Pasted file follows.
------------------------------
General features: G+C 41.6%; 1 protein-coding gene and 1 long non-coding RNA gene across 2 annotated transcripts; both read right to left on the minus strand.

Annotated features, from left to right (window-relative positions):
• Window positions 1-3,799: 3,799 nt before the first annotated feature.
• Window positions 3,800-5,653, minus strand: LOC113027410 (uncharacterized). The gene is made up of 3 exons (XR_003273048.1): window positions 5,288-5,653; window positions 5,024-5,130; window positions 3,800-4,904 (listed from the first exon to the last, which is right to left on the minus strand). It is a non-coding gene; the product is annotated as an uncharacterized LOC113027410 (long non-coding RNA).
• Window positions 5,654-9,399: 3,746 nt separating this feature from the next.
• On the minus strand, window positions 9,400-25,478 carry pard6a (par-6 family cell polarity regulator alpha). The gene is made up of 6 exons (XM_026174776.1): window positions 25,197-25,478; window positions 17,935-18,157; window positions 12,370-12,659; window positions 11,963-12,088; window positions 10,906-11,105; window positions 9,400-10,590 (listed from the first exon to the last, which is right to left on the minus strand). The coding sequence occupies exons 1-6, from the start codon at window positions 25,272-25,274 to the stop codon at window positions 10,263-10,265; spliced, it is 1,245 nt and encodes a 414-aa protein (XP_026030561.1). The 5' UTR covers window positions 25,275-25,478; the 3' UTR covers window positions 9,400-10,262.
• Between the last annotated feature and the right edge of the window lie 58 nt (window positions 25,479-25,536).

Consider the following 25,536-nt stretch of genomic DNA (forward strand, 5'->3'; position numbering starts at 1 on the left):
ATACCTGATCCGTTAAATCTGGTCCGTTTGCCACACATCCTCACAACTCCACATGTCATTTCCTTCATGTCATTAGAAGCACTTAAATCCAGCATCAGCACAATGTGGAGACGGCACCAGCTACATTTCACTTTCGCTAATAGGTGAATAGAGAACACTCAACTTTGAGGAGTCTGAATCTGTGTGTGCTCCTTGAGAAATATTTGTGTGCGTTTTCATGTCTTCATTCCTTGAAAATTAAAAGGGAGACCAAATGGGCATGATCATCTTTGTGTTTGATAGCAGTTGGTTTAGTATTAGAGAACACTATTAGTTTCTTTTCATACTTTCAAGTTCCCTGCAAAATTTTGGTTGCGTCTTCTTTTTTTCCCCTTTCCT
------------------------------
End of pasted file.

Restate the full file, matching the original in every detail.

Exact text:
General features: G+C 41.6%; 1 protein-coding gene and 1 long non-coding RNA gene across 2 annotated transcripts; both read right to left on the minus strand.

Annotated features, from left to right (window-relative positions):
• Window positions 1-3,799: 3,799 nt before the first annotated feature.
• Window positions 3,800-5,653, minus strand: LOC113027410 (uncharacterized). The gene is made up of 3 exons (XR_003273048.1): window positions 5,288-5,653; window positions 5,024-5,130; window positions 3,800-4,904 (listed from the first exon to the last, which is right to left on the minus strand). It is a non-coding gene; the product is annotated as an uncharacterized LOC113027410 (long non-coding RNA).
• Window positions 5,654-9,399: 3,746 nt separating this feature from the next.
• On the minus strand, window positions 9,400-25,478 carry pard6a (par-6 family cell polarity regulator alpha). The gene is made up of 6 exons (XM_026174776.1): window positions 25,197-25,478; window positions 17,935-18,157; window positions 12,370-12,659; window positions 11,963-12,088; window positions 10,906-11,105; window positions 9,400-10,590 (listed from the first exon to the last, which is right to left on the minus strand). The coding sequence occupies exons 1-6, from the start codon at window positions 25,272-25,274 to the stop codon at window positions 10,263-10,265; spliced, it is 1,245 nt and encodes a 414-aa protein (XP_026030561.1). The 5' UTR covers window positions 25,275-25,478; the 3' UTR covers window positions 9,400-10,262.
• Between the last annotated feature and the right edge of the window lie 58 nt (window positions 25,479-25,536).

Consider the following 25,536-nt stretch of genomic DNA (forward strand, 5'->3'; position numbering starts at 1 on the left):
ATACCTGATCCGTTAAATCTGGTCCGTTTGCCACACATCCTCACAACTCCACATGTCATTTCCTTCATGTCATTAGAAGCACTTAAATCCAGCATCAGCACAATGTGGAGACGGCACCAGCTACATTTCACTTTCGCTAATAGGTGAATAGAGAACACTCAACTTTGAGGAGTCTGAATCTGTGTGTGCTCCTTGAGAAATATTTGTGTGCGTTTTCATGTCTTCATTCCTTGAAAATTAAAAGGGAGACCAAATGGGCATGATCATCTTTGTGTTTGATAGCAGTTGGTTTAGTATTAGAGAACACTATTAGTTTCTTTTCATACTTTCAAGTTCCCTGCAAAATTTTGGTTGCGTCTTCTTTTTTTCCCCTTTCCT